Investment into innovation encouraging stability in manufacturing

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Australian manufacturers have been through difficult times, particularly with the shutdown of the automotive industry, but remaining businesses are proving to be agile and resilient having already battled through lots of challenges.

In addition, the accelerating pace of new technologies being introduced, combined with COVID-19 disruption and the Government’s substantial industry support, many manufacturing business models have been fundamentally challenged for the better.

As a result of Grant Thornton’s analysis of 2021 financial data from over 100 Australian manufacturing businesses, we identified the top 10 per cent of manufacturing performers who improved on all performance metrics in 2021 as shown in the chart below. The industry successfully maintained profitability of 10 per cent demonstrating its incredible resilience – even through the difficulties of COVID-19. 


Investments in Plant & Equipment and Capital Spending remained steady even during a period of contracting sales at the beginning of the COVID-19 pandemic. These investments are paramount to manufacturing businesses in order to maintain and expand their servicing capacity. Sales results showed a clear rebound which sets the scene for a strong recovery in 2022.


The need for local manufacturing was emphasised by the COVID-19 pandemic, and in response the industry’s benchmarks have held steady. To build on this momentum, the sector should invest in skills, and we need trade policies that support domestic manufacturing making it more attractive to produce goods on-shore.


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The findings showed 2020 sales results went up reflecting a clear rebound from COVID-19. This sets the scene for a strong recovery in 2022.

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The Government made a significant investment with the $1.3bn Modern Manufacturing Initiative, but the resounding opinion was the program did not reach enough manufacturing businesses and did not provide enough money. If the Government could assist the manufacturing industry through local procurement, reduction in energy prices, and improved freight and supply chain stability, then the industry could set up a strong launch pad for manufacturing to continue to grow and reclaim its share of the Australian market.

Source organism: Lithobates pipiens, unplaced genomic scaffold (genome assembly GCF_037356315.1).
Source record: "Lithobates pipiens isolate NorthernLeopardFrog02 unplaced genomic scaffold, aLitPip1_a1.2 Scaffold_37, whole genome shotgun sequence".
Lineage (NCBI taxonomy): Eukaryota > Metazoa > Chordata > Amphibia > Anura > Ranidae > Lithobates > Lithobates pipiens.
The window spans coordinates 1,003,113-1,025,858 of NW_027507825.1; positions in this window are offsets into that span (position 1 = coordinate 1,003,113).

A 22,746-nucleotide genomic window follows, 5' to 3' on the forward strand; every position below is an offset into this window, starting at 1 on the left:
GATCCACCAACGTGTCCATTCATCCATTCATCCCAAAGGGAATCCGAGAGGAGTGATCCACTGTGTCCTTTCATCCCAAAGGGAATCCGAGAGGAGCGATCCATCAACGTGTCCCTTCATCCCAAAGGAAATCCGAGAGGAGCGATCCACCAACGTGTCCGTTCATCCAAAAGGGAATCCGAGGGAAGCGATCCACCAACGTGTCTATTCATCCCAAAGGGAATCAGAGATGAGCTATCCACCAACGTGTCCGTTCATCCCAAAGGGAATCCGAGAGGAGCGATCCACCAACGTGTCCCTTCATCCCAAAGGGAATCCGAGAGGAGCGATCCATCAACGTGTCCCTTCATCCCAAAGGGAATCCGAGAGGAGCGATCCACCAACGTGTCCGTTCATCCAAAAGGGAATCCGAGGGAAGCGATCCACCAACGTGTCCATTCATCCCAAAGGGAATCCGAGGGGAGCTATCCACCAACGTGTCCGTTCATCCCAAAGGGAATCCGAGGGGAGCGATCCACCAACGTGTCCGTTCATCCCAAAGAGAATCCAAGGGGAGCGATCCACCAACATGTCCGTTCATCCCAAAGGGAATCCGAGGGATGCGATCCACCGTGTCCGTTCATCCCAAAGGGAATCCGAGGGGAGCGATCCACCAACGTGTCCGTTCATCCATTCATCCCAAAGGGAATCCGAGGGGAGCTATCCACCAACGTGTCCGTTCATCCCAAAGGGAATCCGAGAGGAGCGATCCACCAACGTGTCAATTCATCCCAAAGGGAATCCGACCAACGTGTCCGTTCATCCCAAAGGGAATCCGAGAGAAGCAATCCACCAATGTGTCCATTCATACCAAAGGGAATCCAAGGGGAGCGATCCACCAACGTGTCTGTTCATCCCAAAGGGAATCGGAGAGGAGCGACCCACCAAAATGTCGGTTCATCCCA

As the country eases restrictions, the manufacturing industry is recovering; especially given current trends in the market, such as supply chain and logistical challenges, rise of economic nationalism, and customer demands for customisation and personalisation.

Supply chain challenges impacting shipping lead times and the cost of imported goods, combined with an element of economic nationalism, has provided ample opportunities for local manufacturers. However, we caution that Australian manufacturers must remain competitive and continue to innovate – global supply chains will have increased capacity in the near future and imports will return to compete aggressively with our domestic products. Whilst a trend towards buying Australian-made and supporting Australian businesses has been evident during the pandemic, this will not sustain at any cost to consumers.

For Australian manufacturers to remain competitive, a relentless, laser focus on margins and efficiencies in delivering domestic products is critical. Despite the amount of cash in the economy over the last 12 months driven in part by record government stimulus, coupled with strong local demand, there are headwinds that are likely to emerge over the coming year for Australian businesses. These range from inflationary pressures, rising input costs, shipping and warehousing, and most notably wages growth – which is already evident and likely to appear in the June quarter economic figures. We recommend rigorous short to medium forecasting to allow for the impact of these headwinds so that businesses are best prepared and can adapt as needed.

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